Poll showdown thrusts Abbas into the political firing line
Amid this week's civil unrest that threatens to drag the Palestinian territories to the brink of civil war, Palestinian president Mahmoud Abbas is emerging in the eyes of some as a forceful leader setting the agenda of Palestinian affairs.
With his bold move to order a national referendum on a document that implicitly recognises Israel, Mr Abbas, 70, has shown he's willing to become a key player in Middle East politics.
A founder of the Fatah movement that ruled Palestinian politics from 1968 until Hamas' stunning victory in legislative elections in January, Mr Abbas spent most of his career working in the shadow of Palestinian founding father Yasser Arafat. He was elected president last year after Arafat's death.
Mr Abbas cited 'my responsibility before this nation and before history' in taking his biggest decision since the signing in 1993 at the White House of the ill-fated Oslo Agreement, which launched Palestinian rule in the West Bank and Gaza Strip. He said Palestinian agreement to the document, to be voted on next month, held the key to 'saving this people from the disaster' of international isolation and worsening economic crisis that ensued from the radical Hamas movement's forming of a government in April.
But Hamas leaders say that rather than save the Palestinians, the referendum has a less noble purpose: ousting them from power they gained democratically and putting Mr Abbas' old guard Palestine Liberation Organisation (PLO) associates back in key positions. 'In Gaza there are already many pressures between Fatah and Hamas,' said Mahmoud Ramahi, a Hamas member of parliament. 'We think a referendum can create, can initiate a civil war in Gaza.'
Fatah-Hamas violence intensified on Monday night as Fatah militants set fire to the parliament building and cabinet offices in Ramallah after Hamas supporters sought to storm a compound in Gaza of the Fatah-dominated Preventive Security Service.
Mr Abbas said that agreement on the document, either through Fatah negotiations with Hamas, or by a yes vote in the referendum on July 26, would bring an end to the international sanctions that had left most of the Palestinian Authority's 165,000 workers unpaid for more than three months. 'We have to be rid of the huge pain that this people is living, that we are all living,' he said.
One of Mr Abbas' old PLO associates, Yasser Abed Rabo, said the president viewed the looming collapse of the Palestinian Authority coupled with Israeli Prime Minister Ehud Olmert's plan to unilaterally annex parts of the West Bank as threatening to erase a life's work of building institutions and gaining international support for the Palestinian cause.
Mr Abed Rabo, a member of the PLO executive committee, said Hamas' refusal to recognise Israel or take the less dramatic step of accepting the document drafted by senior Palestinian prisoners is enabling Mr Olmert to argue there is no partner for peace negotiations. The 18-point document calls for a national unity government and for establishing a Palestinian state in the territories occupied during the 1967 Middle East war. Hamas rejects the document's reference to 'Arab legitimacy', a phrase it associates with a 2003 Arab League peace plan that recognised Israel in exchange for a full Israeli withdrawal from the occupied territories. Israel has also dismissed the document, saying it aims at a return of Palestinian refugees that would destroy the Jewish character of the Israeli state.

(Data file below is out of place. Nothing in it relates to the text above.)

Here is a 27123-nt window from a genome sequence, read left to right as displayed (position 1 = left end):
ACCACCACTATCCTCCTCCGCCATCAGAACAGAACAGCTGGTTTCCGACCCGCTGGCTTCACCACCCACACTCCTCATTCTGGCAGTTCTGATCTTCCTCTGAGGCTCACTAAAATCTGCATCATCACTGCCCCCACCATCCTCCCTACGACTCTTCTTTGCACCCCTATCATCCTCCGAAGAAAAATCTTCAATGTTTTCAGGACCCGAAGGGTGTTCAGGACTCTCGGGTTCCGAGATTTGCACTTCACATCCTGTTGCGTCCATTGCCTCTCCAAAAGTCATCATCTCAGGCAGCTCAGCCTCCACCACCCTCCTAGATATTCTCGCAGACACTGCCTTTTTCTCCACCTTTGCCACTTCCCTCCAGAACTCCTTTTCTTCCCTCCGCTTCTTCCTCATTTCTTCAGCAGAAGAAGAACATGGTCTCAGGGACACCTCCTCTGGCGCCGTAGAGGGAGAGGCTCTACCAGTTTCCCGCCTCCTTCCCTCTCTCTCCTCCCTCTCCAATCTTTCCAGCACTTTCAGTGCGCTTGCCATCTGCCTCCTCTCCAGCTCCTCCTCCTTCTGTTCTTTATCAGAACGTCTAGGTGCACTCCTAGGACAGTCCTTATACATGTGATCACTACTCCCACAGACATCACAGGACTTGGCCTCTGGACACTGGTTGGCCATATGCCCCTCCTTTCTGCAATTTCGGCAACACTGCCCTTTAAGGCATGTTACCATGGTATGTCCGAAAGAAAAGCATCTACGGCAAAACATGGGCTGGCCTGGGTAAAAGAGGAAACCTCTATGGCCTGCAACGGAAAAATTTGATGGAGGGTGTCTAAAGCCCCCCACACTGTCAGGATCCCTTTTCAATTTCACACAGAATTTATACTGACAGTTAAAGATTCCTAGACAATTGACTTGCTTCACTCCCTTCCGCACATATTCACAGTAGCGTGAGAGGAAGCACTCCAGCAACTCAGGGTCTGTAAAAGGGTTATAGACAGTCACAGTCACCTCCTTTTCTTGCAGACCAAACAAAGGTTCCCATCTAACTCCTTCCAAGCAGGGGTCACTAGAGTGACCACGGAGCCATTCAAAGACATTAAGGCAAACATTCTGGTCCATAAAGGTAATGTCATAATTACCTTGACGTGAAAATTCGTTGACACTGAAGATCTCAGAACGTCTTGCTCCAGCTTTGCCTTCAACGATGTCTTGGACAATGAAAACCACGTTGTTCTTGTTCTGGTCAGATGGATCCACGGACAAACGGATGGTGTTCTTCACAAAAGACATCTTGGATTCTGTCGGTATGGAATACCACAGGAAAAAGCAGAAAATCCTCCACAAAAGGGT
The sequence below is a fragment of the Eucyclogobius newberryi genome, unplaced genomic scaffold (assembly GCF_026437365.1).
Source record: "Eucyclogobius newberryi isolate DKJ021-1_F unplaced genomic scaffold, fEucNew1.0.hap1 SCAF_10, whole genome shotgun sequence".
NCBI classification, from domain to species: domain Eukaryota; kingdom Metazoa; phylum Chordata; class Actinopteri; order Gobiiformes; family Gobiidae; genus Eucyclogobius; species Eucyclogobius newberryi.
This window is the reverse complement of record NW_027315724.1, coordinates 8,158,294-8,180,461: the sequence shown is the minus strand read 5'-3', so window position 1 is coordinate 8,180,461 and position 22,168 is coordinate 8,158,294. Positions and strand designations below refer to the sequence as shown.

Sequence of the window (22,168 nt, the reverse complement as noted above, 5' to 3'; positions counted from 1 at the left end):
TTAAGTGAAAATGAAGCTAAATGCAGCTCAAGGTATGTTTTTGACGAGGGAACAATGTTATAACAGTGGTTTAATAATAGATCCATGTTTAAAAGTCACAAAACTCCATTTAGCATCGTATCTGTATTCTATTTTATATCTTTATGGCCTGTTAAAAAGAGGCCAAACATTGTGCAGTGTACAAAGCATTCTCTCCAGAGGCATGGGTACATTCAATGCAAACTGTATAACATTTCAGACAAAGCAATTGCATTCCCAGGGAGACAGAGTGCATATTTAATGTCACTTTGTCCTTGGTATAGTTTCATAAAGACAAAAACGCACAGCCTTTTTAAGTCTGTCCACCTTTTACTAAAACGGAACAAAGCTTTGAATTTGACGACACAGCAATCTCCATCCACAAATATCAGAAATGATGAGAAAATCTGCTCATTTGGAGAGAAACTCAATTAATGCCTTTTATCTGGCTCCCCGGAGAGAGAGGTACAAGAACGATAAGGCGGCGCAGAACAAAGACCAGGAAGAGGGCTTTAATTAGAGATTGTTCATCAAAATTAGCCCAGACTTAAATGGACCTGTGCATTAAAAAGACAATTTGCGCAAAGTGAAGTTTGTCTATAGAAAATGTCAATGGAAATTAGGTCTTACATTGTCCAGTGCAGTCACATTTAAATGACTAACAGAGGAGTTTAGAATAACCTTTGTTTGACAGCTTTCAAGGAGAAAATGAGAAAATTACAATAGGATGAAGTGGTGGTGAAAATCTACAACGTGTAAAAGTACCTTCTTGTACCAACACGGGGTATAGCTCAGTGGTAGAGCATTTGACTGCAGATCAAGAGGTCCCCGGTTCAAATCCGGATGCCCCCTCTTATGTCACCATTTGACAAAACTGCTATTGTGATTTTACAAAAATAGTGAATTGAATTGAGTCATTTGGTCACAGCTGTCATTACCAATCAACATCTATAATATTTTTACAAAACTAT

'Maybe there is a personal factor at work for him, and also for me,' Mr Abed Rabo said of Mr Abbas. 'We spent our lives building these institutions of the Palestinian people stone after stone. We lost so many friends, so many dear people, killed in the battles against Israeli occupation and in the battles against our Arab brothers who were trying to dominate us and decide the future of our people. We spent 40 years in order to defend a dream and we cannot sacrifice it.'
Mr Abbas, born in Safed in what is now Israel, accompanied Arafat into exile in Jordan, Lebanon and Tunis. He was appointed head of the PLO's department for national and international relations in 1980 and pioneered contacts with the Israeli left.
His most significant, if controversial achievement, was overseeing the secret negotiations with Israel that led to the Oslo accords. He envisions the self-rule institutions created by the accords as providing a nucleus for an independent state, but Hamas says Palestinians received nothing in exchange for recognising Israel and that Oslo merely allowed Israel to intensify its takeover of the West Bank through settlement building.
In recent years, Mr Abbas, known as Abu Mazen, criticised suicide bombings by Hamas and also Fatah and said the stress on armed attacks rather than popular protest harmed the Palestinian cause. His brief tenure as prime minister in 2003 was unsuccessful, with Arafat refusing to hand over key presidential powers including control of security forces. Since Hamas' election, however, Mr Abbas has himself refused to hand over powers demanded by the legislature and cabinet.
Mr Ramahi, the Hamas member of parliament, believes that Mr Abbas, encouraged by old guard advisers, may use his legal power to dissolve the government and declare a state of emergency. 'This is what we are afraid of, that he wants to cancel the results of the democratic election of January 25,' he said. 'There are people who found themselves out of power and they are now imposing a civil war to return to their posts.'
Analyst Hani Masri, who supports the call for the referendum, said the best alternative for Palestinians would be if it was endorsed. But, 'it's possible Hamas will thwart the referendum and this would mean civil war that could lead to the authority's collapse'.